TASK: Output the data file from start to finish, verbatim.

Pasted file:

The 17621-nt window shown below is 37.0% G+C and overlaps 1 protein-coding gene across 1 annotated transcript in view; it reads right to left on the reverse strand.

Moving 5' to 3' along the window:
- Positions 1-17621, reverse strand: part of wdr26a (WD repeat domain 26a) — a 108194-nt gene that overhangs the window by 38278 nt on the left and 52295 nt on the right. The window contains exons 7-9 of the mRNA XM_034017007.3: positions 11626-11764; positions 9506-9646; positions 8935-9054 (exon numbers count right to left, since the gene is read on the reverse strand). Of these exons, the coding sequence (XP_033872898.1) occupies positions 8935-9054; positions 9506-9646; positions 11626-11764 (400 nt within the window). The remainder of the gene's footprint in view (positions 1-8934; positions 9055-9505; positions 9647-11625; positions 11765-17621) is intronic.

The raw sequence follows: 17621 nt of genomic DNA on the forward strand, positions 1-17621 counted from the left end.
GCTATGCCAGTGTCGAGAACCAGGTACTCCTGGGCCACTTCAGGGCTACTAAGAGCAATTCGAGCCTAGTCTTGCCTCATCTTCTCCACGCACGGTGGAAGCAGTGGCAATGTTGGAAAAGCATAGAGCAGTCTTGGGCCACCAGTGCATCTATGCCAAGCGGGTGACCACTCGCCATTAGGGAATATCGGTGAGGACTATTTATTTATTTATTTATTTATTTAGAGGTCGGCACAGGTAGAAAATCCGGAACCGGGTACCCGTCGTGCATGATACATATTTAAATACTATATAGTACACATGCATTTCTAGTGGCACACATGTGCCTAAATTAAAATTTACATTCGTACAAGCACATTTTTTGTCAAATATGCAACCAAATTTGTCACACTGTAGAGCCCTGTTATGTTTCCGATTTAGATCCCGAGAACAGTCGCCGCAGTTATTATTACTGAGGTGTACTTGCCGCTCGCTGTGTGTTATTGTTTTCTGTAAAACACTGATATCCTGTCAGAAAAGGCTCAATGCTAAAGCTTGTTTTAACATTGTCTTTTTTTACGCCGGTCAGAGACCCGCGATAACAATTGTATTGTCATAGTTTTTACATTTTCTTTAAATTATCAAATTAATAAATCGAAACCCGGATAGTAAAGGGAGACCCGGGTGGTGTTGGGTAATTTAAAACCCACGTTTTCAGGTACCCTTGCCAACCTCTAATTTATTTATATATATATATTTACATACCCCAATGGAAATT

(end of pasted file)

The 17621-nt window shown below is 37.0% G+C and overlaps 1 protein-coding gene across 1 annotated transcript in view; it reads right to left on the reverse strand.

Moving 5' to 3' along the window:
- Positions 1-17621, reverse strand: part of wdr26a (WD repeat domain 26a) — a 108194-nt gene that overhangs the window by 38278 nt on the left and 52295 nt on the right. The window contains exons 7-9 of the mRNA XM_034017007.3: positions 11626-11764; positions 9506-9646; positions 8935-9054 (exon numbers count right to left, since the gene is read on the reverse strand). Of these exons, the coding sequence (XP_033872898.1) occupies positions 8935-9054; positions 9506-9646; positions 11626-11764 (400 nt within the window). The remainder of the gene's footprint in view (positions 1-8934; positions 9055-9505; positions 9647-11625; positions 11765-17621) is intronic.

The raw sequence follows: 17621 nt of genomic DNA on the forward strand, positions 1-17621 counted from the left end.
GCTATGCCAGTGTCGAGAACCAGGTACTCCTGGGCCACTTCAGGGCTACTAAGAGCAATTCGAGCCTAGTCTTGCCTCATCTTCTCCACGCACGGTGGAAGCAGTGGCAATGTTGGAAAAGCATAGAGCAGTCTTGGGCCACCAGTGCATCTATGCCAAGCGGGTGACCACTCGCCATTAGGGAATATCGGTGAGGACTATTTATTTATTTATTTATTTATTTAGAGGTCGGCACAGGTAGAAAATCCGGAACCGGGTACCCGTCGTGCATGATACATATTTAAATACTATATAGTACACATGCATTTCTAGTGGCACACATGTGCCTAAATTAAAATTTACATTCGTACAAGCACATTTTTTGTCAAATATGCAACCAAATTTGTCACACTGTAGAGCCCTGTTATGTTTCCGATTTAGATCCCGAGAACAGTCGCCGCAGTTATTATTACTGAGGTGTACTTGCCGCTCGCTGTGTGTTATTGTTTTCTGTAAAACACTGATATCCTGTCAGAAAAGGCTCAATGCTAAAGCTTGTTTTAACATTGTCTTTTTTTACGCCGGTCAGAGACCCGCGATAACAATTGTATTGTCATAGTTTTTACATTTTCTTTAAATTATCAAATTAATAAATCGAAACCCGGATAGTAAAGGGAGACCCGGGTGGTGTTGGGTAATTTAAAACCCACGTTTTCAGGTACCCTTGCCAACCTCTAATTTATTTATATATATATATTTACATACCCCAATGGAAATT